With a few days left in 2011, Long Islanders can look back at the year and marvel that we got through it. The snow finally cleared, Nassau County didn't collapse into bankruptcy, Suffolk County went back to the Democrats and our property taxes rose again.
What's ahead for 2012? Obviously, change, some for the better and others for worse. Fortunately, the Island's unemployment rate fell to 6.7 percent from 7.2 percent a year ago, the state labor department said. But its principal Long Island economist, Michael Crowell, said that may reflect a declining work force, with too many discouraged workers who've given up looking.
While shaky, both Suffolk's $2.6 billion budget and Nassau's $2.5 billion budgets were approved; Nassau's got a reluctant OK from the Nassau Interim Finance Authority, which could pull the plug on Republican County Executive Ed Mangano at any time.
NIFA even OK'd the risky sale of LI Bus to France's Veolia Transportation even as member George Marlin, a veteran Conservative Party activist, said, We held our nose and approved the contract because it's the last minute and we cannot permit there to be no business service on Jan. 1st, Newsday reported.
Here are some questions to consider as we turn the calendar pages:
Why did Suffolk County Executive Steve Levy retire? It's not really clear why the two-term politician, an apparent success at his job, decided to step down instead of seeking a third term. He's turned over more than $4 million in campaign funds to District Attorney Thomas Spota. But there's a cloud there.
Indeed, it was never clear why Levy, 52, bolted from the Democratic Party to the Republicans in early 2010 nor why he thought for a minute he could be the party's nominee for Governor versus Andrew Cuomo. Is it possible there was some quid-pro-quo by Spota, by which Levy agreed to step down in return for not being prosecuted? Could we see Levy in court next month copping a plea for some offense, with a penalty waived because he's no longer in office?
Who killed the people found around Gilgo Beach? Suffolk cops have now found and identified Shannan Gilbert, 24, the prostitute reported missing a year ago whose disappearance led to the discovery of nine more bodies of people missing since 1996.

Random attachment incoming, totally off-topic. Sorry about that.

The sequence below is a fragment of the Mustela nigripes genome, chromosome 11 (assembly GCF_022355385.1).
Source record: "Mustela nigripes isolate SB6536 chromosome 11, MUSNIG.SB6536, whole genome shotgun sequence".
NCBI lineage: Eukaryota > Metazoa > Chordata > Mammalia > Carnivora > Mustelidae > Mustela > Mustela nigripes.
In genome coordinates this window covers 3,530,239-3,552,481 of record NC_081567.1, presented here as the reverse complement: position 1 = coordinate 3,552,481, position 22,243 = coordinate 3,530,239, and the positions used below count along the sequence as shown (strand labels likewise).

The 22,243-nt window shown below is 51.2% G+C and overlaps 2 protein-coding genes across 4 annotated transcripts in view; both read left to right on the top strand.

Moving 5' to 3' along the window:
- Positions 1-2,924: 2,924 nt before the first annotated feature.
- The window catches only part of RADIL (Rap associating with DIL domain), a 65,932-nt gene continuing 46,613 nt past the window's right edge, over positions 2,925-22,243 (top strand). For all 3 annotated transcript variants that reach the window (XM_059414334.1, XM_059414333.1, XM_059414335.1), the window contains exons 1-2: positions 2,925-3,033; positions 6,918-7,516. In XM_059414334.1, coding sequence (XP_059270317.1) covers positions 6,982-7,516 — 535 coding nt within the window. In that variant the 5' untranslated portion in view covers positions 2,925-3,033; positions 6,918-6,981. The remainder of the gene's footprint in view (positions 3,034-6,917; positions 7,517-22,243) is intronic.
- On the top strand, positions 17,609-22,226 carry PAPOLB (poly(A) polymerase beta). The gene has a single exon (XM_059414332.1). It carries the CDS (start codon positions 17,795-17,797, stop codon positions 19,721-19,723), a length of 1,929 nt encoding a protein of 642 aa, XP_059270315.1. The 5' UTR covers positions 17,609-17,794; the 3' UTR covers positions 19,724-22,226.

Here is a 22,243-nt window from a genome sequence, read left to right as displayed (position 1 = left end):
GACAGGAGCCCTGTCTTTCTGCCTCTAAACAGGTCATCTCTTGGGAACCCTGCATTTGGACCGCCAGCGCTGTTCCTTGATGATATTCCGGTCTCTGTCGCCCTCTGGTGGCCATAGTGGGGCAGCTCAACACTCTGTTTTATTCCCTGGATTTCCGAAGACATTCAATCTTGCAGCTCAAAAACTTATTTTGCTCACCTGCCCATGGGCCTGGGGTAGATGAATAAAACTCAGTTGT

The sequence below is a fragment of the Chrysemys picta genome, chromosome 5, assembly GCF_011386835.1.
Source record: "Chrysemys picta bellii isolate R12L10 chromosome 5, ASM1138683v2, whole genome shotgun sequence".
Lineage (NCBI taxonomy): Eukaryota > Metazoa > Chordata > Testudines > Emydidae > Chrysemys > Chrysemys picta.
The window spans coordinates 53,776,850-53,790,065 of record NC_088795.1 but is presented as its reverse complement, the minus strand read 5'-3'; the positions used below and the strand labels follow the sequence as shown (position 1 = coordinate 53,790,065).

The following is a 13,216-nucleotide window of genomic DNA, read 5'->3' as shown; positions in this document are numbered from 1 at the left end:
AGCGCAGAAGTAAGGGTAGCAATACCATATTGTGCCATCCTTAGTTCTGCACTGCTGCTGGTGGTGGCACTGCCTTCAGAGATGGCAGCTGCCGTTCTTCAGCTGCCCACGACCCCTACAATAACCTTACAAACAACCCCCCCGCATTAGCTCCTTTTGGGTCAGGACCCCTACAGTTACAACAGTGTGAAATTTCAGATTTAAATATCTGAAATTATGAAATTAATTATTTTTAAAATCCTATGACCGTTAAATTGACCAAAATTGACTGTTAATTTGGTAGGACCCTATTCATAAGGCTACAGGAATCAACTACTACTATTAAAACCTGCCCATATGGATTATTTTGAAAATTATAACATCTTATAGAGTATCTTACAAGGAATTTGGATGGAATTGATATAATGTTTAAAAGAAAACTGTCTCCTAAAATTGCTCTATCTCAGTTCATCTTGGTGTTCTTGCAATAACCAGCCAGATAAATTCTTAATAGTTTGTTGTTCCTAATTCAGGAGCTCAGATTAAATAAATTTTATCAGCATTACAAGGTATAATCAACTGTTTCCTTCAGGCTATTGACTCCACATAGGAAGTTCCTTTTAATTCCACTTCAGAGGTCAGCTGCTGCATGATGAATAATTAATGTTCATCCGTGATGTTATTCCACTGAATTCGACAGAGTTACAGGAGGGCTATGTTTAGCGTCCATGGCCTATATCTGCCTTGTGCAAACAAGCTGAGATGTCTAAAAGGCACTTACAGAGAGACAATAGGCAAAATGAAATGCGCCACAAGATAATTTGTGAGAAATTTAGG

Steve Bellone, Suffolk's new Democratic County Executive, has fired Police Commissioner Richard Dormer, who has stated repeatedly there was one killer. Spota had criticized Dormer's statements, too. It will be up to new Commissioner Edward Webber to transform the probe and find the killer - or killers.
What happens with criminals convicted on bad evidence from the Nassau crime lab? Nassau's police crime lab had been shuttered for months and an investigator appointed by Attorney General Eric Schneiderman characterized it as inept and bureaucratic.
Now it's reopened under a special panel headed by former Sen. Michael Balboni, (R-East Williston). But hundreds of defendants convicted in Nassau could potentially seek to have their cases reopened because of it. Thankfully, only two convictions have been thrown out so far.
Are our high schools unethical? Twenty Nassau teenagers have been arrested in the SAT cheating scandal that began with the September arrest of Samuel Eshaghoff, 19, of Great Neck, who was charged with receiving as much as $3,600 for taking the tests for as many as 15 students. The school roster includes Great Neck North H.S., Great Neck South H.S., Roslyn H.S., North Shore Hebrew Academy H.S. and St. Mary's H.S.
Trials are pending. The College Board hired former FBI director Louis Freeh to investigate exam security. If the cases are actually tried, it will be fascinating to see what arguments the defense makes about difficulties of college admission and the everybody does it phenomenon.
Will we ever save money by consolidation? Since 2008, New Yorkers have had the power to petition to consolidate special districts, including school, park, sewer and fire districts. But with 124 school districts and hundreds of special ones, virtually none have been merged.
Suffolk's Gordon Heights Fire District residents have been trying to abolish it for three years but haven't succeeded. Their fire taxes are quadruple their neighbors. Most other districts ran public relations campaigns, hired lobbyists - often defeated politicians - to mount big anti-consolidation campaigns.
All these districts are expensive, along with our dozens of villages. Using the Freedom of Information Act, I found documents that showed Great Neck lawyer, Stephen G. Limmer, is pulling in annual fees exceeding $675,000 serving as Village Attorney for Great Neck, Kings Point and Roslyn Estates as well as counsel for the Water Authority of Great Neck North plus a $62,500 state pension as a reward for 20 years' service. That's in addition to compensation from his law practice.
Will consolidation come? Don't hold your breath.